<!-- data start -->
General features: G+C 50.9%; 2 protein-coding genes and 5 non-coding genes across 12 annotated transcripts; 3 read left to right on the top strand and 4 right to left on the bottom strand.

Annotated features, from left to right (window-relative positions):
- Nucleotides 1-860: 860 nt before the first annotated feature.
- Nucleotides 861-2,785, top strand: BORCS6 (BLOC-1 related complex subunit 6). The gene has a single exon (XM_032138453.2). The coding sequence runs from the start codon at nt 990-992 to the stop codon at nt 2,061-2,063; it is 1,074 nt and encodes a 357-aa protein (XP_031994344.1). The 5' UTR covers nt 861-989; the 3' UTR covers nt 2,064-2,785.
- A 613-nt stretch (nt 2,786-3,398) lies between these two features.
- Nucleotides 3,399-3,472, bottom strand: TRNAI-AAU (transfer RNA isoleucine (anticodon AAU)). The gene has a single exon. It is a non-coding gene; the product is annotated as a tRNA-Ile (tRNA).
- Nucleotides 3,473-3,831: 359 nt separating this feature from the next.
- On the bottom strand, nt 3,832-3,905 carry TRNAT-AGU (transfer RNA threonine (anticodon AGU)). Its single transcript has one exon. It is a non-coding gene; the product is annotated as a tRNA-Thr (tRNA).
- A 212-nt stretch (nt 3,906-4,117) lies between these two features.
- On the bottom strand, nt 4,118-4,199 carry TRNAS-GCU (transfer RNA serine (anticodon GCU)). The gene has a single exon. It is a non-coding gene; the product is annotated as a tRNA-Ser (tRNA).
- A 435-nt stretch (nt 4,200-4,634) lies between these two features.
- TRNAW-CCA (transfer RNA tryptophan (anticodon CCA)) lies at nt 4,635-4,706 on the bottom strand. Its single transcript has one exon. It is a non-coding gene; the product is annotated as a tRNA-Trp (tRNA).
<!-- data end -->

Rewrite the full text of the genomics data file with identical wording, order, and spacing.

General features: G+C 50.9%; 2 protein-coding genes and 5 non-coding genes across 12 annotated transcripts; 3 read left to right on the top strand and 4 right to left on the bottom strand.

Annotated features, from left to right (window-relative positions):
- Nucleotides 1-860: 860 nt before the first annotated feature.
- Nucleotides 861-2,785, top strand: BORCS6 (BLOC-1 related complex subunit 6). The gene has a single exon (XM_032138453.2). The coding sequence runs from the start codon at nt 990-992 to the stop codon at nt 2,061-2,063; it is 1,074 nt and encodes a 357-aa protein (XP_031994344.1). The 5' UTR covers nt 861-989; the 3' UTR covers nt 2,064-2,785.
- A 613-nt stretch (nt 2,786-3,398) lies between these two features.
- Nucleotides 3,399-3,472, bottom strand: TRNAI-AAU (transfer RNA isoleucine (anticodon AAU)). The gene has a single exon. It is a non-coding gene; the product is annotated as a tRNA-Ile (tRNA).
- Nucleotides 3,473-3,831: 359 nt separating this feature from the next.
- On the bottom strand, nt 3,832-3,905 carry TRNAT-AGU (transfer RNA threonine (anticodon AGU)). Its single transcript has one exon. It is a non-coding gene; the product is annotated as a tRNA-Thr (tRNA).
- A 212-nt stretch (nt 3,906-4,117) lies between these two features.
- On the bottom strand, nt 4,118-4,199 carry TRNAS-GCU (transfer RNA serine (anticodon GCU)). The gene has a single exon. It is a non-coding gene; the product is annotated as a tRNA-Ser (tRNA).
- A 435-nt stretch (nt 4,200-4,634) lies between these two features.
- TRNAW-CCA (transfer RNA tryptophan (anticodon CCA)) lies at nt 4,635-4,706 on the bottom strand. Its single transcript has one exon. It is a non-coding gene; the product is annotated as a tRNA-Trp (tRNA).